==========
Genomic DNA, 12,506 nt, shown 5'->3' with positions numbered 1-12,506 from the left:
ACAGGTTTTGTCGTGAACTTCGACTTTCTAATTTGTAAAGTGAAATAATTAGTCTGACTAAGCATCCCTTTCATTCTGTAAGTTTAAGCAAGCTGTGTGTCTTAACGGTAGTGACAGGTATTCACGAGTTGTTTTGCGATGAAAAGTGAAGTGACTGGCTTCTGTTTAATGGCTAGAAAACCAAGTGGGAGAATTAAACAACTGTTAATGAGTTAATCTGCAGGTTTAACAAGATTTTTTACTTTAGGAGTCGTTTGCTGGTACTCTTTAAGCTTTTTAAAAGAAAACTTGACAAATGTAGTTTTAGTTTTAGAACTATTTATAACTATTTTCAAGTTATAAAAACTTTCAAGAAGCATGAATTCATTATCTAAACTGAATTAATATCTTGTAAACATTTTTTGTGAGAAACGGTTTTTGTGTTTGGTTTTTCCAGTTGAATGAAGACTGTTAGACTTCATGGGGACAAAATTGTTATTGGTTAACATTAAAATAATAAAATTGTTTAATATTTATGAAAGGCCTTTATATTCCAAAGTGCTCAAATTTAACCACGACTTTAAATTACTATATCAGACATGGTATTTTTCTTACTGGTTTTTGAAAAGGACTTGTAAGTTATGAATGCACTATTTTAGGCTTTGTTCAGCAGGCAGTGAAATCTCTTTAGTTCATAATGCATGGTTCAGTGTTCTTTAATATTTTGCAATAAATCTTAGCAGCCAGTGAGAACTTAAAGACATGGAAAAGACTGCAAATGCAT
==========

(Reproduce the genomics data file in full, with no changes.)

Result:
Genomic DNA, 12,506 nt, shown 5'->3' with positions numbered 1-12,506 from the left:
ACAGGTTTTGTCGTGAACTTCGACTTTCTAATTTGTAAAGTGAAATAATTAGTCTGACTAAGCATCCCTTTCATTCTGTAAGTTTAAGCAAGCTGTGTGTCTTAACGGTAGTGACAGGTATTCACGAGTTGTTTTGCGATGAAAAGTGAAGTGACTGGCTTCTGTTTAATGGCTAGAAAACCAAGTGGGAGAATTAAACAACTGTTAATGAGTTAATCTGCAGGTTTAACAAGATTTTTTACTTTAGGAGTCGTTTGCTGGTACTCTTTAAGCTTTTTAAAAGAAAACTTGACAAATGTAGTTTTAGTTTTAGAACTATTTATAACTATTTTCAAGTTATAAAAACTTTCAAGAAGCATGAATTCATTATCTAAACTGAATTAATATCTTGTAAACATTTTTTGTGAGAAACGGTTTTTGTGTTTGGTTTTTCCAGTTGAATGAAGACTGTTAGACTTCATGGGGACAAAATTGTTATTGGTTAACATTAAAATAATAAAATTGTTTAATATTTATGAAAGGCCTTTATATTCCAAAGTGCTCAAATTTAACCACGACTTTAAATTACTATATCAGACATGGTATTTTTCTTACTGGTTTTTGAAAAGGACTTGTAAGTTATGAATGCACTATTTTAGGCTTTGTTCAGCAGGCAGTGAAATCTCTTTAGTTCATAATGCATGGTTCAGTGTTCTTTAATATTTTGCAATAAATCTTAGCAGCCAGTGAGAACTTAAAGACATGGAAAAGACTGCAAATGCAT